I therefore, the prisoner in the Lord, beg you to lead a life worthy of the calling to which you have been called, with all humility and gentleness, with patience, bearing with one another in love, making every effort to maintain the unity of the Spirit in the bond of peace. There is one body and one Spirit, just as you were called to the one hope of your calling, one Lord, one faith, one baptism, one God and Father of all, who is above all and through all and in all.
The United Reformed Church observes the gospel sacrament of baptism into Christ as a gift of God to his Church, and as an appointed means of grace. Baptism is administered with water in the name of the Father and of the Son and of the Holy Spirit. It is the sacrament of entry into the Church and is therefore administered once only to any person.
When the Church observes this sacrament it makes explicit at a particular time and place and for a particular person what God has accomplished in Christ for the whole creation and for all humankind – the forgiveness of sins, the sanctifying power of the Holy Spirit and newness of life in the family of God. In this sacrament the Church affirms its faith in the action of God in Jesus Christ; and takes corporate responsibility for those receiving baptism, promising to support and nourish them as it receives them into its fellowship. Baptism may be administered in infancy or at an age of responsibility. Both forms of baptism shall be made available in the life of every worshipping congregation. In either case the sacrament of baptism is a unique part of the total process of Christian initiation. When baptism is administered at an age of responsibility, upon profession of faith, those baptised enter at once upon the full privileges and responsibilities of membership. When baptism is administered to infants, upon profession of faith by their parent(s), they are placed under the nurture of the Church that they may be led by the Holy Spirit in due time to make their own profession of faith in Christ as their Saviour and Lord, and enter upon the full privileges and responsibilities of membership. These two patterns of Christian initiation are recognised by the United Reformed Church…(14)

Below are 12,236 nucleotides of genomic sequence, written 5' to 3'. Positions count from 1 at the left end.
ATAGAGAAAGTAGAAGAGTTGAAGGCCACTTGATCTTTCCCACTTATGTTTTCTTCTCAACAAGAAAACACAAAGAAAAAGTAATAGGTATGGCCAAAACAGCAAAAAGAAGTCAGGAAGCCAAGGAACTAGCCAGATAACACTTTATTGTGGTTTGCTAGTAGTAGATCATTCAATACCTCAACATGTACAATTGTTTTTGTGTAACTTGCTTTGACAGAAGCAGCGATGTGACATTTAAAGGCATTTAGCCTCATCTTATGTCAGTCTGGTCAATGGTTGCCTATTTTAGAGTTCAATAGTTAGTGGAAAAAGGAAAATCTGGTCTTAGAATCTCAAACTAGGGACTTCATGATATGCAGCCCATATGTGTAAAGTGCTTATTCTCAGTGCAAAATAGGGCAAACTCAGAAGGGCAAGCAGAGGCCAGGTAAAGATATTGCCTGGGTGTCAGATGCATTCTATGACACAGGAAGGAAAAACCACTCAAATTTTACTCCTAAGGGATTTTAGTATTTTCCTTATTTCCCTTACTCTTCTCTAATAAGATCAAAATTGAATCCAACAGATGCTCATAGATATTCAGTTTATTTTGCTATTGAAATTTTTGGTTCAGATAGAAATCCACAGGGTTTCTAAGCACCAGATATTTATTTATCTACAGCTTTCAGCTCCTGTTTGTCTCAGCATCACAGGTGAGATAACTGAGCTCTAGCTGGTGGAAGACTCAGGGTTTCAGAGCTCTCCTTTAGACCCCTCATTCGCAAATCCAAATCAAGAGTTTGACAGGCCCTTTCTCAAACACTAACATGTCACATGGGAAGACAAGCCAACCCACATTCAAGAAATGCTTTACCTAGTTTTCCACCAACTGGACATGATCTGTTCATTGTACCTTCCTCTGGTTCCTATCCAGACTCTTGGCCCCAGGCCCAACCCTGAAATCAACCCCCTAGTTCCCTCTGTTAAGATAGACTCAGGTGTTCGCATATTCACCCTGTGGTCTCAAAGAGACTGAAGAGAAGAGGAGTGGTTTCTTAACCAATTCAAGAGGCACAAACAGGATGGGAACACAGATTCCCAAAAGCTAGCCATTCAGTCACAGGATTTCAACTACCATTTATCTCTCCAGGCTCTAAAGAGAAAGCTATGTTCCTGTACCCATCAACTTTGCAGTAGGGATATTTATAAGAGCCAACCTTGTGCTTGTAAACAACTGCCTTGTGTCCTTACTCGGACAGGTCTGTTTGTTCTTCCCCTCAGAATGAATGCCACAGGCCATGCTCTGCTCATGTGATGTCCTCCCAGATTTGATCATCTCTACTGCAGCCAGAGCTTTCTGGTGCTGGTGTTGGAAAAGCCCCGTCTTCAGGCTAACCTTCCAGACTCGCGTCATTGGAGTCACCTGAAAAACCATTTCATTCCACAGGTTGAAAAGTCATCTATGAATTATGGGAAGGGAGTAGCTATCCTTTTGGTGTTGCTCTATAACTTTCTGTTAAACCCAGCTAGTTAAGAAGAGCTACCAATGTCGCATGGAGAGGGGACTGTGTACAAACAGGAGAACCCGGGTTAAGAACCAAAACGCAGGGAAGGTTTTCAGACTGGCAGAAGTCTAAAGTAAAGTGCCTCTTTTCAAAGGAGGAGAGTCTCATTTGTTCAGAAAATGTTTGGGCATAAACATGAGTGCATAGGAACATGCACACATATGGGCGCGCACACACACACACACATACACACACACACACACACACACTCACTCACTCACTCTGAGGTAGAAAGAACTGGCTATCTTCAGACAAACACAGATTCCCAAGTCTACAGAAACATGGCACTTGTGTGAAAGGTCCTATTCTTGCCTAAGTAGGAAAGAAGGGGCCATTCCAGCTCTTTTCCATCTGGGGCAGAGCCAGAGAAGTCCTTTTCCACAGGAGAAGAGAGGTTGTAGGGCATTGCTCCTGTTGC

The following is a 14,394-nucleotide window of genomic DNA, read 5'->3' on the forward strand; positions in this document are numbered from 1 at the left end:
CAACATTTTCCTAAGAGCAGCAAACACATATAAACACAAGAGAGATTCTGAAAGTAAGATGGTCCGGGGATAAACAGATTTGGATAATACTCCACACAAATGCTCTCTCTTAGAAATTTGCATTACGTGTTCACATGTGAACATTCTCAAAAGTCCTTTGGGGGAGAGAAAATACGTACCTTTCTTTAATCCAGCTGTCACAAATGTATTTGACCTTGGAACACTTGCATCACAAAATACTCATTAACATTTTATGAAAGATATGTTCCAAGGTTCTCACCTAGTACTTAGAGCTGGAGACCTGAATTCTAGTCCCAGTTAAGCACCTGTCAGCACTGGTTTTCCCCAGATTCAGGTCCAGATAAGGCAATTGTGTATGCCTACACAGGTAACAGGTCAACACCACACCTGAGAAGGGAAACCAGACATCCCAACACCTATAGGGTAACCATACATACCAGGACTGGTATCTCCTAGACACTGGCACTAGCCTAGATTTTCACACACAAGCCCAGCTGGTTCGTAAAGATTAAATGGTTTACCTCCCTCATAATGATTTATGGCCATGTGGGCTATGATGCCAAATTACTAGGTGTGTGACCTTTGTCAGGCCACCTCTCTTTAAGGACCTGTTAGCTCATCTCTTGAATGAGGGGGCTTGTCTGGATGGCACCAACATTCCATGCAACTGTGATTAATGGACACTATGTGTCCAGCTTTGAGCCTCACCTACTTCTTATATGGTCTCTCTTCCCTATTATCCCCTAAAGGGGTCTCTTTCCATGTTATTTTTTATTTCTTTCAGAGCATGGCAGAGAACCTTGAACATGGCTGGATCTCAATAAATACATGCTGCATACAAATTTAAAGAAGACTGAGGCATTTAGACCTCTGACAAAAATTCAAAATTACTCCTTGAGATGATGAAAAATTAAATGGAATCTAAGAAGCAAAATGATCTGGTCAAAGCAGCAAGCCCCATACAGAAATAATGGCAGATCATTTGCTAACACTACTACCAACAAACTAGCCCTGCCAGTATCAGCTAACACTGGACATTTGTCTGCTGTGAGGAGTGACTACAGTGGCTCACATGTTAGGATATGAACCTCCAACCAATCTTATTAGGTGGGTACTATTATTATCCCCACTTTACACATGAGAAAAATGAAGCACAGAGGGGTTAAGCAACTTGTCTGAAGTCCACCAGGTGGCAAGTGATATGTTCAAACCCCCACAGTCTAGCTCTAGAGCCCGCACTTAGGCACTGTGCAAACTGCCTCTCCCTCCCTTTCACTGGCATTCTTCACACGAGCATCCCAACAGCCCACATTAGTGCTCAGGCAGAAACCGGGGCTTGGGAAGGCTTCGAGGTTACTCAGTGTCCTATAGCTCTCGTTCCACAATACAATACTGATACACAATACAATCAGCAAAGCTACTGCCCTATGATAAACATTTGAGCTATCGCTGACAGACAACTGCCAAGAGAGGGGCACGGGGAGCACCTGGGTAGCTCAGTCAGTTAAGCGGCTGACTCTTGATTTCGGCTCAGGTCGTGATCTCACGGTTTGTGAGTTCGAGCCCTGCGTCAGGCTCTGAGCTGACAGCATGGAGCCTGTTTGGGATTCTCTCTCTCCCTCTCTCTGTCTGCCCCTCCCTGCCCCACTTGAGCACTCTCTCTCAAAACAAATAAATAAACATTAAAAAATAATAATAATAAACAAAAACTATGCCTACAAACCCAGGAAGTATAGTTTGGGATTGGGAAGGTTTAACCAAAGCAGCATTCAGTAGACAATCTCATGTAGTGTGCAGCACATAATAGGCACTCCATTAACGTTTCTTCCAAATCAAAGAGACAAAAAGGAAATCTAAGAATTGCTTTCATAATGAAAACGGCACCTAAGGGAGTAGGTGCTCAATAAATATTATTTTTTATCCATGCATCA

The Baptism section of the Basis of Union places the United Reformed Church squarely in the mainstream of Christian teaching and, in particular, in the Protestant stream. This recognises only two sacraments out of the seven rituals deemed sacraments by the medieval Catholic Church.
Baptism is intended to be one of the unifying features of Christ’s Church. It helps reconciliation across other differences, as Paul describes when encouraging the Ephesians to see what united them, rather than what divided them. It was one of the earlier successes of the twentieth century ecumenical movement in Britain to achieve a single Baptismal certificate that was recognised as valid by a wide range of Christian denominations.
The pastoral difficulty of these paragraphs often arises from the unequivocal statement that Baptism is “administered once only to any person”. This also reflects common Christian teaching across many traditions. However, in an individualistic age, the idea that the Church not the individual decides whether they can be baptised can seem puzzling and insensitive. Especially if infant Baptism took place in a context where the supposed faith of the parents was questionable, adult believers often seek another Baptism in which they can witness to their own faith. Different congregations resolve this tension in different ways.
We might want to reflect on how we decide whether and when the Church’s stated theology should be bent to suit pastoral pressures. When does choosing to ignore parts of the Basis of Union compromise the integrity of the United Reformed Church, which claims to have the Basis as unifying common ground?
Lord Jesus, who was baptised in the Jordan, I thank you for my Baptism: for the faith that embraced it and for those who have kept their promises. I pray for those preparing for Baptism and entry into your Church. And I pray for Ministers and Elders confronted with hard decisions about Baptismal requests. Amen.
John Ellis is Secretary of Capel United Church in Kent
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